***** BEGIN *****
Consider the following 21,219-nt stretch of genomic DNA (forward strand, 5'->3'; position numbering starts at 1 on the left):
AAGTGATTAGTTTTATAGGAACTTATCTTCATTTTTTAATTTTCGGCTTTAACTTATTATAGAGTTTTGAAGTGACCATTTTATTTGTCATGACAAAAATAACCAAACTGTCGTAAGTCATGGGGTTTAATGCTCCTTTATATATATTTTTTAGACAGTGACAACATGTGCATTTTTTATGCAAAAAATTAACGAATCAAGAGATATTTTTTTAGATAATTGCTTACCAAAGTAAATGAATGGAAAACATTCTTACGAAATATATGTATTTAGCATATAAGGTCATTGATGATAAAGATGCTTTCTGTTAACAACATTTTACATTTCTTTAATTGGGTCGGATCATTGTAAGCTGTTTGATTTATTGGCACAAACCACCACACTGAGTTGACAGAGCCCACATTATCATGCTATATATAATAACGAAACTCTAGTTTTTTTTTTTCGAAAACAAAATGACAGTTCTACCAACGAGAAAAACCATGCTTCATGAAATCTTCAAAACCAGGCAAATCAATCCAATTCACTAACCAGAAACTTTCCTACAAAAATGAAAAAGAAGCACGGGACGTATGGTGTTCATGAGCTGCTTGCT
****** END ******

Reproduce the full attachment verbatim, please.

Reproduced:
Consider the following 21,219-nt stretch of genomic DNA (forward strand, 5'->3'; position numbering starts at 1 on the left):
AAGTGATTAGTTTTATAGGAACTTATCTTCATTTTTTAATTTTCGGCTTTAACTTATTATAGAGTTTTGAAGTGACCATTTTATTTGTCATGACAAAAATAACCAAACTGTCGTAAGTCATGGGGTTTAATGCTCCTTTATATATATTTTTTAGACAGTGACAACATGTGCATTTTTTATGCAAAAAATTAACGAATCAAGAGATATTTTTTTAGATAATTGCTTACCAAAGTAAATGAATGGAAAACATTCTTACGAAATATATGTATTTAGCATATAAGGTCATTGATGATAAAGATGCTTTCTGTTAACAACATTTTACATTTCTTTAATTGGGTCGGATCATTGTAAGCTGTTTGATTTATTGGCACAAACCACCACACTGAGTTGACAGAGCCCACATTATCATGCTATATATAATAACGAAACTCTAGTTTTTTTTTTTCGAAAACAAAATGACAGTTCTACCAACGAGAAAAACCATGCTTCATGAAATCTTCAAAACCAGGCAAATCAATCCAATTCACTAACCAGAAACTTTCCTACAAAAATGAAAAAGAAGCACGGGACGTATGGTGTTCATGAGCTGCTTGCT